The History of Chrysanthemums in the Pacific Northwest and the Evergreen Chrysanthemum Association

In 1934 Jack McGlashan staged an exhibition chrysanthemum display at the Vancouver, British Columbia horticultural Society fall show. This display was awarded the gold-medal certificate, and aroused a great deal of interest in growing chrysanthemums.

There was so much interest in growing ‘mums’ that a meeting was organized. Fifty men attended, all wanting to find out how to grow chrysanthemums. Each person in attendance was asked to commit to growing 6 plants. Then and there the Composite Amateur Chrysanthemum Association was formed. 

The club decided to meet monthly and designated Jack as the horticultural instructor.  Each month Jack provided information about Chrysanthemum cultivation.  At each meeting the materials – turf, leaf mold, manures and fertilizers – were mixed into a compost in the presence of all the members. Plants were potted and brought back to the next meeting and repotted, if ready. At each meeting instructions were provided for the next month.

The membership soon reach 75, all of these men had never grown exhibition Chrysanthemums before. As the plants developed Jack visited every member in the club and provided individualized instruction during the growing process.

The first show, held in Vancouver in October 1935, was a huge success. The blooms were impressive, the attendance was good, and the members were pleased with the quality and size of the large exhibition chrysanthemums.

The success of this first club led to the formation of other clubs in Burnaby, Point Gray, West Vancouver, North Vancouver, Powell River and Seattle Washington.

In the 1930s some very prominent Seattleites took interest in growing exhibition chrysanthemums as a hobby and formed the Seattle Chrysanthemum Society. The Seattle group also followed Jack McGlashan’s growing methods. During this time there were many large exhibition chrysanthemums shows at the Seattle armory, and the Olympic Hotel as well as various historic meeting and exhibition halls throughout the greater Seattle area.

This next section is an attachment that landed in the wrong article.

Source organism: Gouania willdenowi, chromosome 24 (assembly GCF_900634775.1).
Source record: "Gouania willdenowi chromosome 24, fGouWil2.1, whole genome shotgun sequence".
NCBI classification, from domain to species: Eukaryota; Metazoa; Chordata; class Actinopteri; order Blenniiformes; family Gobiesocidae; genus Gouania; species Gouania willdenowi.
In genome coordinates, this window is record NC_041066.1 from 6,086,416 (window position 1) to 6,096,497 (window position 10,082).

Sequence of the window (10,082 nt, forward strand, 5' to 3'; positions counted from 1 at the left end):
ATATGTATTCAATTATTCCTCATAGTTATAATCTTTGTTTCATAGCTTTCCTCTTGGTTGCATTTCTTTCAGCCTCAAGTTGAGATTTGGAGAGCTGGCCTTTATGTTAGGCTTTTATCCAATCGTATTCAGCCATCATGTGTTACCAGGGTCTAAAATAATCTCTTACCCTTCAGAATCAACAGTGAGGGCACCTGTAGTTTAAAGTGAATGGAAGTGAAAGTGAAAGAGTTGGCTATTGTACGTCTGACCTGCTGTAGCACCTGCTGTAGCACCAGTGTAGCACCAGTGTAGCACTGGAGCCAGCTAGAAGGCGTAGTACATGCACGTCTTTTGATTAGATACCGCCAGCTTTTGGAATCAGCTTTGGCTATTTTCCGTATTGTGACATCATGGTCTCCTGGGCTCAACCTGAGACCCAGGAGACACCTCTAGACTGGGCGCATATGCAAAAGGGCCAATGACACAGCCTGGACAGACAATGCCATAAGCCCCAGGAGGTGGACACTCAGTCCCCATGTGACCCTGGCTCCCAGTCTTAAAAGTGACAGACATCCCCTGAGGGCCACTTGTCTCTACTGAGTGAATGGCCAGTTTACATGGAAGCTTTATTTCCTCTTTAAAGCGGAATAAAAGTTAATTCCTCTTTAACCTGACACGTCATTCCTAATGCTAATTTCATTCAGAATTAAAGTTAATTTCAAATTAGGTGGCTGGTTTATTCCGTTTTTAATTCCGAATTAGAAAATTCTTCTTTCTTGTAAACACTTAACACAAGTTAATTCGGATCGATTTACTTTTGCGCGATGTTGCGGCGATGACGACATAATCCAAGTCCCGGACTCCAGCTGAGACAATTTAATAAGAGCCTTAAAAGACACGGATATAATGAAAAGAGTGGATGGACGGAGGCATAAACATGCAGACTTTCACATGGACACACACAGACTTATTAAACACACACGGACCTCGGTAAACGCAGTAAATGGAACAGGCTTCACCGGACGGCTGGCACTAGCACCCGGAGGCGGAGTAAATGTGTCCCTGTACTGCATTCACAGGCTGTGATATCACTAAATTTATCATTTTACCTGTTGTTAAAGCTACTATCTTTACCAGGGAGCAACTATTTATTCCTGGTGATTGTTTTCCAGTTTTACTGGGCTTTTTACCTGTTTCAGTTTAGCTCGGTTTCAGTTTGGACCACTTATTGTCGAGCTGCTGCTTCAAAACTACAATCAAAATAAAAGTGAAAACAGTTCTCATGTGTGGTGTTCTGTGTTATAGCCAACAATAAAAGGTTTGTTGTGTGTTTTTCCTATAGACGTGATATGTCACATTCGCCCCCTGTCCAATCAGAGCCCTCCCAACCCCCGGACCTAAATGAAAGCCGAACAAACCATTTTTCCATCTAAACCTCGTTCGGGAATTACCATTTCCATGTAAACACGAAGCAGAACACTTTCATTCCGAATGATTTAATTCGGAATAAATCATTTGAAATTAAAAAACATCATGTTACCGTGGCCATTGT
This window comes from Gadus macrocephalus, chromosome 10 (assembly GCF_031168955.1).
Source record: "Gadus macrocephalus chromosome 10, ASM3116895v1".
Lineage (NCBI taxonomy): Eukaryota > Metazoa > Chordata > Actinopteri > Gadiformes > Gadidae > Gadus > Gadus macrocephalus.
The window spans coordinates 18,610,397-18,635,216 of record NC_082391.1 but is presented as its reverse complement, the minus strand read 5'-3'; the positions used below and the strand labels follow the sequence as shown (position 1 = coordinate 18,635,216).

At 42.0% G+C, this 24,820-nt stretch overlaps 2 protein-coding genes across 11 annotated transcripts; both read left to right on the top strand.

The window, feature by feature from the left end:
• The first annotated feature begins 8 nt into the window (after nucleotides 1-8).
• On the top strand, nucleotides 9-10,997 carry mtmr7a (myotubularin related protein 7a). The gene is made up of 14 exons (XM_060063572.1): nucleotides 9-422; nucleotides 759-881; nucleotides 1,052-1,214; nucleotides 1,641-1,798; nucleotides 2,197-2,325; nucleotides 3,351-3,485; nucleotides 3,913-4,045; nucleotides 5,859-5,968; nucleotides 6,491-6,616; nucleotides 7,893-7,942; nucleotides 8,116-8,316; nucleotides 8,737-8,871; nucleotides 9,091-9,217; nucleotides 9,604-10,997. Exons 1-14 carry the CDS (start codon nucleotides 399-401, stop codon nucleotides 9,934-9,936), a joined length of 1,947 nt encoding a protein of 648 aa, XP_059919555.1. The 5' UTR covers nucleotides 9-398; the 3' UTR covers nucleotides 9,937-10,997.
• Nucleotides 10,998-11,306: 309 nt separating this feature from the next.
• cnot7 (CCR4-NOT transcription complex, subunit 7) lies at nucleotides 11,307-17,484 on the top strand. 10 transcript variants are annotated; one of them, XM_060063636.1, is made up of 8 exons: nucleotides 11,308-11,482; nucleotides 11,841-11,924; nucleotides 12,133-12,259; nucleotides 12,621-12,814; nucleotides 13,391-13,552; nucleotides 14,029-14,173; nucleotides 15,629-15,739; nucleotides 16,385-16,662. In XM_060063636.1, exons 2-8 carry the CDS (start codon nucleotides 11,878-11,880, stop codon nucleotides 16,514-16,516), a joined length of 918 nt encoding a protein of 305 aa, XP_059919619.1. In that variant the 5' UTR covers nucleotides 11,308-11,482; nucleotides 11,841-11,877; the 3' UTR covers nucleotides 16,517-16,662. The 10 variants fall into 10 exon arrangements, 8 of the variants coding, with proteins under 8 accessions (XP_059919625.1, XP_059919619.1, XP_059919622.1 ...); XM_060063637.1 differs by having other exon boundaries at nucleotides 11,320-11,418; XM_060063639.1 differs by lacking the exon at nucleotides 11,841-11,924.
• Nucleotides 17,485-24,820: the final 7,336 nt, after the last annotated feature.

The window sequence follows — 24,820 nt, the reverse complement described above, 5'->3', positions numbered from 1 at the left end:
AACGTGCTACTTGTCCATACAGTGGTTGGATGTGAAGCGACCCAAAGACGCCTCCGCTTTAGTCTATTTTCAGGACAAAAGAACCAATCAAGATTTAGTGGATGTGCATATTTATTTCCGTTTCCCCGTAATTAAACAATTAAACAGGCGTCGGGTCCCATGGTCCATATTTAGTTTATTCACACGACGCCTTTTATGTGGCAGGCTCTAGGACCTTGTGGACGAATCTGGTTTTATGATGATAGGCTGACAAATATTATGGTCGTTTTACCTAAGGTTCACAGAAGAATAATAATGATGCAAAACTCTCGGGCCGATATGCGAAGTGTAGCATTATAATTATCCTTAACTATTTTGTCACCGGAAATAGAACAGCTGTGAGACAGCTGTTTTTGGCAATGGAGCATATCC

The Women outnumbered the men in the Seattle organization. There was often much contention over the kind of blooms allowed in the show and who should govern this society. The men frequently lost in these issues. In 1947, the men decided to form their own group – The Evergreen Chrysanthemum Association.

A direct result of the disagreements with the ladies – The Evergreen Chrysanthemum Association mandated in its original constitution that women would not be allowed into the organization. In 1998 the ECA bylaws were changed and women were allowed into the organization.  This change revitalized the declining membership and facilitated increased flexibility in finding meeting locations. 

In the early years of the ECA, the monthly meetings were held in the president’s home and smaller meetings were held on weekends to teach each member how to grow chrysanthemums. Friendships and comradery grew through the shared resources, knowledge and interest in growing these beautiful flowers. 

Over the years ECA meetings have been held at a variety of locations throughout the greater Seattle area. Monthly meetings are currently held the 2nd Saturday of the month at 10 am at Volunteer Park Conservatory

At the end of October, the ECA holds its annual fall Chrysanthemum show. This annual event has been held at the Seattle Center Flag Pavilion, South Center shopping mall, the old Doces furniture building in Tukwila, Sky Nursery in Shoreline and in recent years at Furney’s nursery in south Seattle. Over its lifetime, the ECA has staged several smaller shows in exhibitions at Bellevue Square, Bellevue Botanical Gardens, Bellevue Community College and the Japanese Tea Garden at the Seattle’s arboretum.

Historically ECA members have participated as competitors and judges in regional, national and international chrysanthemum competitions.  You may have seen our blooms at the Puyallup fair!  The ECA patterns its classifications of blooms and judging after the National Chrysanthemum Society of England.  Our combined membership grows over 200 different cultivars. These varieties are seldom available at garden nurseries or in flower shops.  New plants are perpetuated from cuttings taken each year by our members or supplemented by specialty growers and other chrysanthemum associations.

This is only a partial history of the Evergreen Chrysanthemum Association. We continue to follow the growing methods of Jack McGlashan.

We invite you to join the Evergreen Chrysanthemum Association, to participate in our shared interest of growing and cultivating exhibition chrysanthemums, to cultivate new friendships and to continue the legacy. Just as with Jack McGlashan’s first group… start with 6 plants
The ECA welcomes your participation in cultivating exhibition chrysanthemums.

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